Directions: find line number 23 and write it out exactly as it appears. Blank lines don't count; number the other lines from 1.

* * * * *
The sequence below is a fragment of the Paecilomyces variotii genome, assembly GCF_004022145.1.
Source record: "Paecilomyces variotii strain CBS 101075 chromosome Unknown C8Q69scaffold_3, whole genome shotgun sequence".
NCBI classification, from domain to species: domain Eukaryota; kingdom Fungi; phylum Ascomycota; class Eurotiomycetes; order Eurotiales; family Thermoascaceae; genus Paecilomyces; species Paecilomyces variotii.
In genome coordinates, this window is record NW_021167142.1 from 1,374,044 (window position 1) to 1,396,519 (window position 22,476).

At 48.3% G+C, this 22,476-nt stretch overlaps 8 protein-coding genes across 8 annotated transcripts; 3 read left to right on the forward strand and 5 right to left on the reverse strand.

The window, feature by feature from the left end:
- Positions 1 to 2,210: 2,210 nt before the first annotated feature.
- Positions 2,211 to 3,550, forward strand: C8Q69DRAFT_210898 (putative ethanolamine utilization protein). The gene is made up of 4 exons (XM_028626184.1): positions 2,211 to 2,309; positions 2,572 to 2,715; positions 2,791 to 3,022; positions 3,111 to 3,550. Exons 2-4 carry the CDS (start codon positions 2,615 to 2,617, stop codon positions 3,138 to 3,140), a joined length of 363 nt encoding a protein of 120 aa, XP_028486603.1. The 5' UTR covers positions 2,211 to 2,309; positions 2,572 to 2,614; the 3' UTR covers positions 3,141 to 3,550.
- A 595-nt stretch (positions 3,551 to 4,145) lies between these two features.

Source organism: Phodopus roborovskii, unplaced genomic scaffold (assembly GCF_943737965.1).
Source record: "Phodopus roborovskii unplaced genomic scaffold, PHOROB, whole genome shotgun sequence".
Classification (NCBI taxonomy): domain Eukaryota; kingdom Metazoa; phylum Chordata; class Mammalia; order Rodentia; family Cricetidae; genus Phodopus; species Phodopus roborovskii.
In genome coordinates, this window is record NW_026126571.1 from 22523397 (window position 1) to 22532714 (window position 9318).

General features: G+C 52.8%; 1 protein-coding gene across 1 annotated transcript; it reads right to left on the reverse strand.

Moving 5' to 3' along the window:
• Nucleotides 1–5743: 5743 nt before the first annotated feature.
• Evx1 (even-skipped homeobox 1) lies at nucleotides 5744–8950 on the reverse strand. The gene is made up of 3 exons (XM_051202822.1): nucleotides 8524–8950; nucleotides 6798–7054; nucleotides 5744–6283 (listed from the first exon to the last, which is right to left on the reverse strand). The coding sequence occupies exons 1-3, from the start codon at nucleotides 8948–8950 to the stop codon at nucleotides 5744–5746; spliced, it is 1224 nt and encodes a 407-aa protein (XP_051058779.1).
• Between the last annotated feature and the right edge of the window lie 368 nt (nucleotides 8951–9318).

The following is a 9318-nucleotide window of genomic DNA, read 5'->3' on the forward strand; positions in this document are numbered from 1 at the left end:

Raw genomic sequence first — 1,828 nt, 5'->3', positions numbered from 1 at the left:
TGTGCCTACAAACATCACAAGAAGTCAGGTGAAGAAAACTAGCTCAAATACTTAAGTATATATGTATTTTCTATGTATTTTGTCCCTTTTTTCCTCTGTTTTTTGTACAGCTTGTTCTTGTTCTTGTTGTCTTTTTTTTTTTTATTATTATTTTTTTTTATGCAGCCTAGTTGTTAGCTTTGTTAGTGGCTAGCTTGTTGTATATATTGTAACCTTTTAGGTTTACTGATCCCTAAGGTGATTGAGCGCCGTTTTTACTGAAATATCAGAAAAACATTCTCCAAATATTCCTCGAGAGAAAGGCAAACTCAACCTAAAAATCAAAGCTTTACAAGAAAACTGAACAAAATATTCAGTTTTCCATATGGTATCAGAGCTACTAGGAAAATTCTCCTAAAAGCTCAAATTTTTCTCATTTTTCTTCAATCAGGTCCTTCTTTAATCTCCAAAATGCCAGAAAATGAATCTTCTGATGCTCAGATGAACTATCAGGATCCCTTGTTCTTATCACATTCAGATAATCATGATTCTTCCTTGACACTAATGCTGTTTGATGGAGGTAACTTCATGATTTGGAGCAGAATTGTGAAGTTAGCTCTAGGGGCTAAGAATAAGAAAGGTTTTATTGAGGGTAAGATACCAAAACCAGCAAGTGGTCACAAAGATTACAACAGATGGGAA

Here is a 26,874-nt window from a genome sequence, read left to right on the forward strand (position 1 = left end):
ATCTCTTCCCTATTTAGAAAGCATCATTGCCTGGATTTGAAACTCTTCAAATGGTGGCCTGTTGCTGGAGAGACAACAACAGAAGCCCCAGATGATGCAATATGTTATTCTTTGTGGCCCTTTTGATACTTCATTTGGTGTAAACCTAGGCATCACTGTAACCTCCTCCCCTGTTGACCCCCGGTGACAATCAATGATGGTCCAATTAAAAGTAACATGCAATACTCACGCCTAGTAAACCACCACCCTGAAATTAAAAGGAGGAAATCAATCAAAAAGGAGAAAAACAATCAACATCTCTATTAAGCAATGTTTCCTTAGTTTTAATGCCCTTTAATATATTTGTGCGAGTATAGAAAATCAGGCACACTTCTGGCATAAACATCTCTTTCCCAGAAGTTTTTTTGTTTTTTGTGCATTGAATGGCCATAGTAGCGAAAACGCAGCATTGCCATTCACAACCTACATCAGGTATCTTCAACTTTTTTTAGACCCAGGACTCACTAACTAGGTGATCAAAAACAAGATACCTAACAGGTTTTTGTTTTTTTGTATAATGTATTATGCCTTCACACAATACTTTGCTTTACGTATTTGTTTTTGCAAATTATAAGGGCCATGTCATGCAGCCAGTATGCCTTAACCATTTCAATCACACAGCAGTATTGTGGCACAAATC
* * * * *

ATCTCTTCCCTATTTAGAAAGCATCATTGCCTGGATTTGAAACTCTTCAAATGGTGGCCTGTTGCTGGAGAGACAACAACAGAAGCCCCAGATGATGCAATATGTTATTCTTTGTGGCCCTTTTGATACTTCATTTGGTGTAAACCTAGGCATCACTGTAACCTCCTCCCCTGTTGACCCCCGGTGACAATCAATGATGGTCCAATTAAAAGTAACATGCAATACTCACGCCTAGTAAACCACCACCCTGAAATTAAAAGGAGGAAATCAATCAAAAAGGAGAAAAACAATCAACATCTCTATTAAGCAATGTTTCCTTAGTTTTAATGCCCTTTAATATATTTGTGCGAGTATAGAAAATCAGGCACACTTCTGGCATAAACATCTCTTTCCCAGAAGTTTTTTTGTTTTTTGTGCATTGAATGGCCATAGTAGCGAAAACGCAGCATTGCCATTCACAACCTACATCAGGTATCTTCAACTTTTTTTAGACCCAGGACTCACTAACTAGGTGATCAAAAACAAGATACCTAACAGGTTTTTGTTTTTTTGTATAATGTATTATGCCTTCACACAATACTTTGCTTTACGTATTTGTTTTTGCAAATTATAAGGGCCATGTCATGCAGCCAGTATGCCTTAACCATTTCAATCACACAGCAGTATTGTGGCACAAATC